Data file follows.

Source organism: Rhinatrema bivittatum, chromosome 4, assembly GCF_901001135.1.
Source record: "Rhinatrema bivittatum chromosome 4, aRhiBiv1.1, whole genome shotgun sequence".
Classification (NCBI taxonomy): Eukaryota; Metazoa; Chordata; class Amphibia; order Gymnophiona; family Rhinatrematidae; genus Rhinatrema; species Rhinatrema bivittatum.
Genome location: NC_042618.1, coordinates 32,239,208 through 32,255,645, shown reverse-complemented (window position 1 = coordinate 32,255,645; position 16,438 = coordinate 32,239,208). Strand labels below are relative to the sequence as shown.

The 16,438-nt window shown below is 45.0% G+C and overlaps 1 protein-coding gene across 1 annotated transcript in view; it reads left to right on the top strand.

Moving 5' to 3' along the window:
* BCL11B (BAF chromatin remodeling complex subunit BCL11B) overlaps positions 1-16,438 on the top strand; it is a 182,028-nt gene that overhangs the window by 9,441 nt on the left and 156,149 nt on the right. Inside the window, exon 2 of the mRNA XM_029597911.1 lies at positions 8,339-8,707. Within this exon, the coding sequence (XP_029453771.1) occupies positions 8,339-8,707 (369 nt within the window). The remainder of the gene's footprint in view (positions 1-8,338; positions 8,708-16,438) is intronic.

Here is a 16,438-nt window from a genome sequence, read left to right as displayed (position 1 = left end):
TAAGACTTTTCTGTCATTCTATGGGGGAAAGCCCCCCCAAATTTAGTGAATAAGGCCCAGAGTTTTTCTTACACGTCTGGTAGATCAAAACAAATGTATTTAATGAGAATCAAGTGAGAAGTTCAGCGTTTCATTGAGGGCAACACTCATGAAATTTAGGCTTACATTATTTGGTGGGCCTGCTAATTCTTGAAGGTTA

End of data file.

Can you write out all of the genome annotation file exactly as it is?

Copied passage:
Source organism: Rhinatrema bivittatum, chromosome 4, assembly GCF_901001135.1.
Source record: "Rhinatrema bivittatum chromosome 4, aRhiBiv1.1, whole genome shotgun sequence".
Classification (NCBI taxonomy): Eukaryota; Metazoa; Chordata; class Amphibia; order Gymnophiona; family Rhinatrematidae; genus Rhinatrema; species Rhinatrema bivittatum.
Genome location: NC_042618.1, coordinates 32,239,208 through 32,255,645, shown reverse-complemented (window position 1 = coordinate 32,255,645; position 16,438 = coordinate 32,239,208). Strand labels below are relative to the sequence as shown.

The 16,438-nt window shown below is 45.0% G+C and overlaps 1 protein-coding gene across 1 annotated transcript in view; it reads left to right on the top strand.

Moving 5' to 3' along the window:
* BCL11B (BAF chromatin remodeling complex subunit BCL11B) overlaps positions 1-16,438 on the top strand; it is a 182,028-nt gene that overhangs the window by 9,441 nt on the left and 156,149 nt on the right. Inside the window, exon 2 of the mRNA XM_029597911.1 lies at positions 8,339-8,707. Within this exon, the coding sequence (XP_029453771.1) occupies positions 8,339-8,707 (369 nt within the window). The remainder of the gene's footprint in view (positions 1-8,338; positions 8,708-16,438) is intronic.

Here is a 16,438-nt window from a genome sequence, read left to right as displayed (position 1 = left end):
TAAGACTTTTCTGTCATTCTATGGGGGAAAGCCCCCCCAAATTTAGTGAATAAGGCCCAGAGTTTTTCTTACACGTCTGGTAGATCAAAACAAATGTATTTAATGAGAATCAAGTGAGAAGTTCAGCGTTTCATTGAGGGCAACACTCATGAAATTTAGGCTTACATTATTTGGTGGGCCTGCTAATTCTTGAAGGTTA